Forget About The World
…Buffy saved TV.


Thomas S. Hibbs

“Are you going to come back here and go all Dawson on me every time I have a boyfriend?” Buffy speaks these words to her first love, Angel in this week’s series finale of Buffy the Vampire Slayer, which was preceded by last week’s Dawson’s Creek wrap-up. Building on the success of Beverly Hills 90210, these two shows helped define the 1990s era of TV dramas for and about teenagers.

These two shows were similar in only the most superficial ways. The Creek kids never seemed like teenagers. They spoke, not just in complete sentences, but in complete paragraphs, offering lengthy, psychologically convoluted observations on their own predicaments. They sounded like 40-year-olds inhabiting teenage bodies, with the thin wisdom of characters who had been through divorce and many years of therapy.

In its finale, Creek mixed a dose of sentimental bathos, in the death of Jen, with a resolution of the Joey Potter torn between lovers drama. Joey chooses Pacey while Dawson, a budding filmmaker since diapers, gets his big chance with Spielberg.

It is a measure of the depths to which the BtVS finale sunk that it played like an episode of Dawson’s Creek. Buffy does not marry either of her lovers and one of them, Spike, dies nobly fending off evil. But the shallow, “liberating” storyline had more the feel of the romantic world of Dawson than the noir world of Buffy. Joss Whedon, the creative brains behind BtVS, has repeatedly said that his ideas for the show come from a dark place. With predictably disastrous results, Whedon tried to visit a happy place for the finale. The entire episode was flat. It had the feel of an early episode in a series, perhaps even a pilot, before writers and actors have developed chemistry and a sense of what the show is really about. The show lacked both memorable dialogue and the pacing characteristic of the great battle episodes in the series. It was nowhere near the level of the finales of the past two years, in the first of which Buffy sacrificed herself to save her sister and in the second of which two of her high-school buddies faced off as Xander took upon himself the wrath of Willow, a witch gone bad in her thirst for vengeance.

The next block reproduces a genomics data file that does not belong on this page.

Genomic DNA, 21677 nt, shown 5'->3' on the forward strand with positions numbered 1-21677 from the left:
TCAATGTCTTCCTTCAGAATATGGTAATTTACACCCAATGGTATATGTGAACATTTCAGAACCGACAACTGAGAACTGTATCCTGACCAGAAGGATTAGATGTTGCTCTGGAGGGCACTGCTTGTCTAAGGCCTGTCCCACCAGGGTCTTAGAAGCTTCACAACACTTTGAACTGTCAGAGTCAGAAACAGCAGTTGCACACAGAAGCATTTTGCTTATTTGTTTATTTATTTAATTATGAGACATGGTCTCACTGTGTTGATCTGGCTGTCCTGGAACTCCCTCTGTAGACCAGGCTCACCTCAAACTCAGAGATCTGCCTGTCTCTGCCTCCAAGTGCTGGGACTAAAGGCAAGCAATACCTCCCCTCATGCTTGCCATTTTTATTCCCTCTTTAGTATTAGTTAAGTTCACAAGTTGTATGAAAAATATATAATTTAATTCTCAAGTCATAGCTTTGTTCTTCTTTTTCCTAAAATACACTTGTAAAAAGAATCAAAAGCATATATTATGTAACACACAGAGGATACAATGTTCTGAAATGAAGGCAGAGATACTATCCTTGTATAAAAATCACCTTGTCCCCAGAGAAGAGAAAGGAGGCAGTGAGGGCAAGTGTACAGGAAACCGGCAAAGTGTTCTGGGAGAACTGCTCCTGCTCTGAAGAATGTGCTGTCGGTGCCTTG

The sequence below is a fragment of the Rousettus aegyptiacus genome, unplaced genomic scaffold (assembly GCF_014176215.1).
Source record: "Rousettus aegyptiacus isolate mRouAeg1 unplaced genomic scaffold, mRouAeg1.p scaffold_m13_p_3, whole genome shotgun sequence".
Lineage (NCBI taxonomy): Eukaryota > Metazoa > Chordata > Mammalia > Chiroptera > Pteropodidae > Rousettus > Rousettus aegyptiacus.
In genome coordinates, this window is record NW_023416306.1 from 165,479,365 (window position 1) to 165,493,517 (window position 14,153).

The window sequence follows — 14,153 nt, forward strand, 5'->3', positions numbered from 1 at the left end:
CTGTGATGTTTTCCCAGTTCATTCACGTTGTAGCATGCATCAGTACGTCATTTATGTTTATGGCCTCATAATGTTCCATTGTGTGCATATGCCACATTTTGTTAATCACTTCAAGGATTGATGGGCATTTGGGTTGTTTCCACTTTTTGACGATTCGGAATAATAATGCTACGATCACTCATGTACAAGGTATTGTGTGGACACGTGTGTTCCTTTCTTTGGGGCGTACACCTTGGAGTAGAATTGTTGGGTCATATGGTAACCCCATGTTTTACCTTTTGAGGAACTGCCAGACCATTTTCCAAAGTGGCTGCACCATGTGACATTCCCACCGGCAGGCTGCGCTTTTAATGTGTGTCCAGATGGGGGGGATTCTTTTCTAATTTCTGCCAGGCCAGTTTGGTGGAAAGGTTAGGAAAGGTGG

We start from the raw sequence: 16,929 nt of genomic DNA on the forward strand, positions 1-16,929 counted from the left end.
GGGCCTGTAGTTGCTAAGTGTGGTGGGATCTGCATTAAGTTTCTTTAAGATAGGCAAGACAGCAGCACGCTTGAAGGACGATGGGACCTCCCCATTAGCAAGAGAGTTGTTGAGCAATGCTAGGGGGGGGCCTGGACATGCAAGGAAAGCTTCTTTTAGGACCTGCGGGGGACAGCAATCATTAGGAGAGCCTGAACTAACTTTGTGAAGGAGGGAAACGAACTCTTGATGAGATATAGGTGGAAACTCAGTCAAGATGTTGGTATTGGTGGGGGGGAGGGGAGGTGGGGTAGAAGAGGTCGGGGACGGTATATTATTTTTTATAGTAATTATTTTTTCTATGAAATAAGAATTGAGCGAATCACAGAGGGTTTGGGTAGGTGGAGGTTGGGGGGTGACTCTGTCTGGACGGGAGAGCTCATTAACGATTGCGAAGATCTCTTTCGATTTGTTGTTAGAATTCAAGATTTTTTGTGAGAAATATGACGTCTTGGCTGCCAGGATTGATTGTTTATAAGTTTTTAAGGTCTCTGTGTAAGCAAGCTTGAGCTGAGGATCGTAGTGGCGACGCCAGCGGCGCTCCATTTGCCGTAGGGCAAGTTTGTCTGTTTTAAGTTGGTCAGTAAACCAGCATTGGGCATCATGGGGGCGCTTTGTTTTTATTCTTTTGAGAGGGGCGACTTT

In this episode, Buffy just figures it all out. She decides that she can change the rules of the slayer’s game; instead of there being one slayer for every generation, she can distribute her slayer power to any girl who chooses to accept it. When she enacts this option, we see a shot of a young girl prepared to bat in a little-league game. As her eyes gleam, one half expects her to mimic the Sultan of Swat and gesture toward the outfield bleachers.

After liberating the ya-ya slayerhood, Buffy and crew take on a slew of monsters who look remarkably like the Orcs from Lord of the Rings. Meanwhile, dark Willow, who had earlier sworn off the magic that had led to her malevolent implosion at the end of last season, manages to consort with even darker magic without any negative consequences. In the process she becomes, in another LOTR rip-off, Willow the White. Admittedly, two characters, Anya and Spike, sacrifice their lives in the battle. But the multiple tensions — between the dueling slayers Faith and Buffy, between Angel and Spike as competitors for Buffy’s affection, and between good and bad Willow — Whedon set up in the weeks leading up to the final episode simply dissolve into thin air.